I am forever indebted to him. 
Perhaps the last few days of 
unending Southern California 
rain has warped my mind into 
some weird kind of sentimental 
death throes, but the only fit- 
ting words that I can think of 
to end this dreadful article come from the pen 
of Grateful Dead lyricist Robert Hunter, "our 
good old Jack O* Diamonds/become the King 
of Hearts." 

. Thank you Dr. Thompson, you will not 
be forgotten. Res ipsa loquitur. 



Brett Rowland & Moriah Harris- 

Brett Rowland 

Iver Meldahl 

Moriah Harris-Rodger 
Rachel Pen sack- Rinehart 



Moriah Harris-Rodger 

Jessica Tibbitts 

Sarah Wagner 

Alex Scoble 



Chris Meierding 

David Kimsey 

Todd Kugler 

Dr. Russell Stockard 


Editorial Matter: The staff of The Echo welcomes 
comments on its articles as well as on the newspaper 
itself. However, the staff acknowledges that opinions 
presented do not necessarily represent the views of 
the ASCLU or of California Lutheran University. The 
Echo reserves the right to edit all stories, editorials, 
letters to the editor and other submissions for space 
restrictions, accuracy and style. All submissions 
become property of The Echo. 

Advertising Matter: Except as clearly implied by the 
advertising party or otherwise specifically stated, 
advertisements in The Echo are inserted by com- 
mercial activities or ventures identified in the adver- 
tisements themselves and not by California Lutheran 
University. Advertising material printed herein is sole- 
ly for informational purposes. Such printing is not to 
be construed as a written and implied sponsorship, 
endorsement or investigation of such commercial 
enterprises or ventures. Complaints concerning 
advertisements in The Echo should be directed to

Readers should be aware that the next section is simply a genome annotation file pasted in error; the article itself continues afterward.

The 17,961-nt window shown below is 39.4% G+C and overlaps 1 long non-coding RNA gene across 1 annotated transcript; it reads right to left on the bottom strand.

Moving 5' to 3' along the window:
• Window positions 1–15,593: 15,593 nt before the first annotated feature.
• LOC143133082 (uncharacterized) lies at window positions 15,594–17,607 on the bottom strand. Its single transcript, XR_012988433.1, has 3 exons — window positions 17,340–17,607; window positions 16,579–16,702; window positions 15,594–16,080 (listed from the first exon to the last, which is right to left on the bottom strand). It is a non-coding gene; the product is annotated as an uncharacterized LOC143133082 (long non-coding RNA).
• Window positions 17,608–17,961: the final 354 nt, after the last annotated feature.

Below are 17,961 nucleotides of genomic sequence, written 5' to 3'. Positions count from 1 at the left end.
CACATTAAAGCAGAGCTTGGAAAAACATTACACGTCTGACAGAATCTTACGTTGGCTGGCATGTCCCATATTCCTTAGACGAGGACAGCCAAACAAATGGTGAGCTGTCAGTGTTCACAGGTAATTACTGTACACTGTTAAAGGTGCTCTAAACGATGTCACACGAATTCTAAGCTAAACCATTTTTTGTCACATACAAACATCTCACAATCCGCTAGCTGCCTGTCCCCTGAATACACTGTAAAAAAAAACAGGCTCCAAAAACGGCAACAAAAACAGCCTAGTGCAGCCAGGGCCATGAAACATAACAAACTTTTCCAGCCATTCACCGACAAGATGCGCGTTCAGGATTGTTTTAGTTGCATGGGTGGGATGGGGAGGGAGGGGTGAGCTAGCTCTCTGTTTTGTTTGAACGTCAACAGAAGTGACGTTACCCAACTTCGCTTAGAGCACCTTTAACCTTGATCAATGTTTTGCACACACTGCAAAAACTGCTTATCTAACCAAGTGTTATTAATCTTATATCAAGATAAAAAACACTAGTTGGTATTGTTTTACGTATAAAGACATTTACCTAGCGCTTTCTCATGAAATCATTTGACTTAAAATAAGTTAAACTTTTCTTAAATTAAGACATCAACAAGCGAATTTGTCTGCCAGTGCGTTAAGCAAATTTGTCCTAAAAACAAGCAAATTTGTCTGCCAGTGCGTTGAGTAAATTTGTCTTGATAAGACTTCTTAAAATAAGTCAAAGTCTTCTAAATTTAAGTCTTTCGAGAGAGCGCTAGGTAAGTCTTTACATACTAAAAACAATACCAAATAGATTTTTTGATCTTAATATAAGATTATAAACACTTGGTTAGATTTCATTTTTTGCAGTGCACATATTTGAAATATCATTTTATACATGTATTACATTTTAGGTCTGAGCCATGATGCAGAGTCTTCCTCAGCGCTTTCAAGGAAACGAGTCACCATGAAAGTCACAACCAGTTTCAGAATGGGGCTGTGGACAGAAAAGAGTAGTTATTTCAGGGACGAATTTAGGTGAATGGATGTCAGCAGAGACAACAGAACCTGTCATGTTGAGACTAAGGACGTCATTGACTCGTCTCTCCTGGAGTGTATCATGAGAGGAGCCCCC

the business manager at (805) 493-3865. 

Inquiries: Inquiries about this newspaper should be 
addressed to the Editor in Chief, The Echo, California 
Lutheran University, 60 West Olsen Road, Thousand 
Oaks, CA 91360-2787. Telephone (805) 493-3465: 
Fax (805) 493-3327: E-mail 

(Ems TSmmn 

February 23, 2005 


The Echo 9 

College students and America celebrate a lifestyle of debt 

By Iver Meldahl 
News Editor 

"We Americans have not 
only forgotten any no- 
tioin of financial respon- 
sibility, we've sent an 
angry lynch mob to tear 
it to pieces." 

Iver Meldahl 

Recent college graduates oftentimes 

find themselves on the very cusp of financial 
autonomy. No longer able to utilize parents as 
cash machines, young adults have a bewilder- 
ing array of financial decisions to make, and 
no shortage of businesses eager to add them 

as new customers. Unfortunately, many young 
Americans fall prey to a growing peril of per- 
sonal finance — debt. 

Those in the red have plenty of com- 
pany. Millions of Americans carry a balance 
on their credit cards every month (the aver- 
age household has ten cards). Late last year, 
Americans' combined VISA debt surpassed 
$2 trillion. Print and broadcast media are 
choked with colorful, even humorous mes- 
sages for a variety of financial services, many 
of which focus more on living the care-free 
good life than the various numbers involved. 
CapitalOne uses Vikings and Visigoths, all 
muttering the now-ubiquitous "What's in your